Make Muhammad the “smiling prophet” again

Make Muhammad the “smiling prophet” again

“When you smile to your brother’s face, it is charity” (Hz. Muhammad)

I once asked a Jewish diplomat friend of mine how they manage to create all those jokes about Moses, Solomon, Abraham, Jewishness and ancient tradition of Judaism and not get mad. “One day hopefully Islam will do it as well” he said. “It is a way of survival. We wouldn’t have been able to overcome all the horrors of the past century if we could not laugh about it”

Come to imagine for a second. Can Muslims ever create stories that begin with sentences like, “One day, Omar and Othman and Abu Bakr were on the road to the marketplace. They came across a sahabi with a camel...”

The horrendous attack against Charlie Hebdo is a slap in the face to all Muslims. It is not about our religion, it is about what we are doing wrong. It is about the missing love and compassion in our lives and traditions. It is about mis- and dis-understanding the days of the Prophet Muhammad.

He was an orphan, grew up in very modest conditions, and lived with very few women until he got married. But he was loved deeply and so he loved back. Google the words “Muhammad and smile” and you will find hundreds of citations on how often and easily he smiled. He would have probably smiled at some of the cartoons of Hebdo. Remember, this incredible man built this religion on winning hearts and minds.

The first novel I read about the Prophet Muhammad’s life was, ironically, in English: “The Jewel of Medina” by Sherry Jones. It was a great fun novel to read about Aisha and her love for the prophet. He loved being surrounded by women. He enjoyed women’s company more than the military talk with Omar or politics with Abu Bakr. He was a man of simple joys and modest comforts. As a young man who grew up without a mother, he liked watching the interaction of the household, the kitchen, the pantry, conversations of women in the house. We, his followers, did not know him like this. For us, he was a man of rules, “do nots,” swords and wars.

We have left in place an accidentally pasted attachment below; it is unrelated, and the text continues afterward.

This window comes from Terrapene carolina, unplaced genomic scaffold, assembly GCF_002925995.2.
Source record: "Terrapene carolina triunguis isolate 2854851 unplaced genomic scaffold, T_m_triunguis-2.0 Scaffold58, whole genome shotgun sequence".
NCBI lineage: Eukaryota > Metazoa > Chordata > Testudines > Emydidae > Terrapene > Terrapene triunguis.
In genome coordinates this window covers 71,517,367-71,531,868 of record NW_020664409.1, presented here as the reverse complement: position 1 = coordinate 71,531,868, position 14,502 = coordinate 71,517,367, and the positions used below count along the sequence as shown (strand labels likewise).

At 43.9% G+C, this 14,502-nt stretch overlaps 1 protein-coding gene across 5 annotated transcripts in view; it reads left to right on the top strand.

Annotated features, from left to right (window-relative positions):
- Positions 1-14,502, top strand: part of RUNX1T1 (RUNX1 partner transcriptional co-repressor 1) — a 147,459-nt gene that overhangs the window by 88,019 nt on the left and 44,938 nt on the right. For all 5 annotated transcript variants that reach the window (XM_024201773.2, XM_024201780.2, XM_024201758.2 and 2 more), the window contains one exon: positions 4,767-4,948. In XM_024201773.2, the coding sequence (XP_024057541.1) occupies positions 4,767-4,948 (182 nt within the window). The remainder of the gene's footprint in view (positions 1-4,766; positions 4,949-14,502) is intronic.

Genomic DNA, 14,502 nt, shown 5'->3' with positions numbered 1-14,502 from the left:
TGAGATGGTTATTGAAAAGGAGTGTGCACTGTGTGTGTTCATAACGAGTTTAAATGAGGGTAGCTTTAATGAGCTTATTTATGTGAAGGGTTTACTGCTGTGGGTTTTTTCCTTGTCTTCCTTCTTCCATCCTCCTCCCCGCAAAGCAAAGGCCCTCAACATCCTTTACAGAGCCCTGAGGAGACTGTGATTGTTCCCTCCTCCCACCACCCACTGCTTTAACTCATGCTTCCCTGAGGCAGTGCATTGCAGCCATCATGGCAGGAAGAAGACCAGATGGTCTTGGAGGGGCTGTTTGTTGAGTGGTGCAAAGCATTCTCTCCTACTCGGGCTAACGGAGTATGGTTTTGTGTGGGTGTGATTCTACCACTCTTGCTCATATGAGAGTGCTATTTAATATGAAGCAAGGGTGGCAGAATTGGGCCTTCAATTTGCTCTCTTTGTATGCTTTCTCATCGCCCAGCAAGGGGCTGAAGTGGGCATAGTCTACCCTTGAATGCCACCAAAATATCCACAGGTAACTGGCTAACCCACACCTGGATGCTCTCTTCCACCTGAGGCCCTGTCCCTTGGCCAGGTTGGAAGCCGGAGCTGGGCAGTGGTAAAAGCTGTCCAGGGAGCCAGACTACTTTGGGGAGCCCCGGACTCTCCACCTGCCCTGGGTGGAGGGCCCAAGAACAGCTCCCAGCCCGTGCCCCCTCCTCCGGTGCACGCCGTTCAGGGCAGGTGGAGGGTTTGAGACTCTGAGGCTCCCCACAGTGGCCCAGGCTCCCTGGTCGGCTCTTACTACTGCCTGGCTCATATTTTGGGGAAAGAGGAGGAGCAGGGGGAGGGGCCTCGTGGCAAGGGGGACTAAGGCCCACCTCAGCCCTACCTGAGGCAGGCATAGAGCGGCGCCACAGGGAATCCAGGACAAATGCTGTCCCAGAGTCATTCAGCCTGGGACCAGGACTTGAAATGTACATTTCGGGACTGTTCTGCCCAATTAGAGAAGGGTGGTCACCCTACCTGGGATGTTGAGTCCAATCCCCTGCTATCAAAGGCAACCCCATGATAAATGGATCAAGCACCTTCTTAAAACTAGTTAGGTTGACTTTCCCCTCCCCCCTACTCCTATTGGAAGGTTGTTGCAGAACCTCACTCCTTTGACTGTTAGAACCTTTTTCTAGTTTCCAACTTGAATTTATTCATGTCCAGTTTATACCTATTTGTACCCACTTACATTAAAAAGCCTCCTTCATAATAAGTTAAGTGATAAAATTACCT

It is also incredibly refreshing to read Sibel Eraslan’s novels about the women who cherished his daily presence. Her words tell us the stories of Aisha, Fatma, Khadija, and their love that made a man a prophet. Turkey should be the champion of such literary works and make them available in European languages.

Islam is not an easy religion to live in non-Muslim lands these days. It is twice as hard on young men living in Europe as minorities who are seeking a role as fathers, sons and citizens. Women can find solace and peace in homes and sisterhood, but men unfortunately do not have that luxury, so they seek comfort in force and violence.

To love one another, we should first love the wounded souls among us. To cure the ills of this unfair, unjust world, we should first learn to laugh and smile at each other. Thus, I was filled with hope and joy after learning that daily Yeni Şafak is launching a new monthly women’s magazine called “Nihayet” (Finally). Under the command of the wonderful Fatma K. Barbararosoğlu, I am sure that Turkey’s pious women will seek a true cure to the broken hearts inside Islam. Equally exciting is daily Zaman’s new satire magazine “Puff.” The time has literally come for Muslim intellectuals and cartoonists to take the challenge of showing the tolerant, smart and joyful face of Islam.

Historians claim that Moses was the angry prophet, while Jesus was the sad prophet. Let’s make Muhammad the “smiling prophet” again.